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Liberty Model

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My eyes settle on a plexiglass case in the corner of the living room, and trace the contours of the weathered trumpet inside until they rest on the words Liberty Model etched into the horn.

This relic dominated a closing window in my grandfather’s life between the Great Depression and World War

II, when he sang and played trumpet in Spike Jones’s swing band, before he left music to serve on a Navy warship, before his ship was sunk in a brutal surprise attack early one December morning at Pearl Harbor, before he was called upon in the aerial ambush’s aftermath to identify his fellow soldiers by their teeth.

As my eyes follow the mouthpiece of the trumpet back down past the slides to the bell, I draw my first line

of honor between the grandfather I never knew and his military service. I never knew my grandfather as a veteran,

because I never knew him as a grandfather. I only knew him as this trumpet, because his own heart stopped on the side of a California road when my dad was still a teenager.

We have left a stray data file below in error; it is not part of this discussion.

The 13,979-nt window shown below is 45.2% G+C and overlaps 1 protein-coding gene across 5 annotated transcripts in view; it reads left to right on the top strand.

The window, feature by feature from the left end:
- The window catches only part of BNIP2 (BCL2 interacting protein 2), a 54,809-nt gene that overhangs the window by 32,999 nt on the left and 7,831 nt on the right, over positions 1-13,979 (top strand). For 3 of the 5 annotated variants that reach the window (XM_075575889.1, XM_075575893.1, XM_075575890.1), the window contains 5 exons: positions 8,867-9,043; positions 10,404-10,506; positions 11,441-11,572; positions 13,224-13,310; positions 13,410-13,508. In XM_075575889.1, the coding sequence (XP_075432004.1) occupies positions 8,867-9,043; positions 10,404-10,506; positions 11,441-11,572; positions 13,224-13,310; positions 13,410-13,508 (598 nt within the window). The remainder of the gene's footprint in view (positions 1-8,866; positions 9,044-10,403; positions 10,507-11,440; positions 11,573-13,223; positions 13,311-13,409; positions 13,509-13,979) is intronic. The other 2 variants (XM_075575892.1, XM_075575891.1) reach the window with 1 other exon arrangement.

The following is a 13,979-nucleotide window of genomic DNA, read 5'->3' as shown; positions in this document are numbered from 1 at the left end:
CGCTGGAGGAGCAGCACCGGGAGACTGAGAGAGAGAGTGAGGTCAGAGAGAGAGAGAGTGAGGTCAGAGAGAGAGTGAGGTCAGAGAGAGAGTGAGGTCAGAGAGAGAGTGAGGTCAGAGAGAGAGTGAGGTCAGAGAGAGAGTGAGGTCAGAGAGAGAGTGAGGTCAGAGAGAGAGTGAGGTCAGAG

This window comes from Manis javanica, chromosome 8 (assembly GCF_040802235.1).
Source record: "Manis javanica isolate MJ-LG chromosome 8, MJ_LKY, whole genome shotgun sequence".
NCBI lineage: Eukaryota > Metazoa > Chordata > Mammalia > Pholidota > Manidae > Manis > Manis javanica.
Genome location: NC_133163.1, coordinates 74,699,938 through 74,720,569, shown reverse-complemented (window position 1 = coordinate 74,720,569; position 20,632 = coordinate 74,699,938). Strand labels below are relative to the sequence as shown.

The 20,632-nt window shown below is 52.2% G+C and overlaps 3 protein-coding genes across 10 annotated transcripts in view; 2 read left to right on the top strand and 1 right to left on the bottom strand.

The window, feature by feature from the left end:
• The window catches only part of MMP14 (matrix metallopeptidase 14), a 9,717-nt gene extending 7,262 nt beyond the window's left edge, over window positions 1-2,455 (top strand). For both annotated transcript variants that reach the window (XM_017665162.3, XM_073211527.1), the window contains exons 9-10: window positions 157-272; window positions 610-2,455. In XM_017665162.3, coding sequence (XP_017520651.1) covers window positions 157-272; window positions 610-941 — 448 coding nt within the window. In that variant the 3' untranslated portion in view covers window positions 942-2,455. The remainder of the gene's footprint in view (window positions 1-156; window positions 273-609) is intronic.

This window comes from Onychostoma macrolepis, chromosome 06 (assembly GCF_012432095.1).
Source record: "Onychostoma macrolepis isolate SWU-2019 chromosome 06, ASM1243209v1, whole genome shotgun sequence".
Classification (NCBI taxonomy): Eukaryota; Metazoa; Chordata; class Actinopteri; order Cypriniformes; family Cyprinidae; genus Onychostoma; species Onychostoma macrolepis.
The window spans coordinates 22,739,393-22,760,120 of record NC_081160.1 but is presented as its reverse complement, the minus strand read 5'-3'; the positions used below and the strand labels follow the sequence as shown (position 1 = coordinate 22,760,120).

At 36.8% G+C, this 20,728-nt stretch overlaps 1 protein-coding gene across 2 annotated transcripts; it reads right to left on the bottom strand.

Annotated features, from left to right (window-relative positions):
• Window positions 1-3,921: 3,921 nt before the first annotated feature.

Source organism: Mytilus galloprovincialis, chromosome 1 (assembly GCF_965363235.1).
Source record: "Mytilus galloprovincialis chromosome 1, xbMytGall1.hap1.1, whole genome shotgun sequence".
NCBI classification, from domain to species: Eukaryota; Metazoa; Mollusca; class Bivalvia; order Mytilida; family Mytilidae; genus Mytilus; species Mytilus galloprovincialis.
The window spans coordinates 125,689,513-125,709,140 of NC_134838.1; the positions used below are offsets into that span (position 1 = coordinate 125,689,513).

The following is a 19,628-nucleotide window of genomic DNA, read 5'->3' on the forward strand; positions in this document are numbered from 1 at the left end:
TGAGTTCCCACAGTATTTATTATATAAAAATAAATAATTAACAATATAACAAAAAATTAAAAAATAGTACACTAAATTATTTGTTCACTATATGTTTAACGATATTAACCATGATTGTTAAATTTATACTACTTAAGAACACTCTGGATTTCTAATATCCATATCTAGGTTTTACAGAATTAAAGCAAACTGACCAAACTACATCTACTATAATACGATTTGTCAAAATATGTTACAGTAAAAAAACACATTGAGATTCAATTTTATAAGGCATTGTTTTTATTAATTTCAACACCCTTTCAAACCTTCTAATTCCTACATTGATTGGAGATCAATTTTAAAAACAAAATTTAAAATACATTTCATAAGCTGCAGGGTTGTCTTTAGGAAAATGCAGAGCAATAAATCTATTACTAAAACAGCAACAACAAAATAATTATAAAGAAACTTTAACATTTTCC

One of my favorite photographs is of my grandfather holding my dad a few years after the attack at Pearl Harbor. There’s a joyful love in the smile that the man shines onto his only son, there’s playful innocence in the part combed into his son’s hair. Behind them are stairs leading up to a screen door and behind the screen door is a darkness set off by the striking white of the Navy uniform. 

And there are stories in the serviceman’s strong hands, a living story in the shape of my dad and another story, an untold story of the weight those hands carried home from the war, a story that disappeared into the ether one afternoon on the side of a California road.

Memorial Day is supposed to be about honoring men and women who have died while serving their country. But the weight carried by those who come back alive can kill them, too.

So let’s also remember those veterans.

And better yet, lend a hand to those who are still here.

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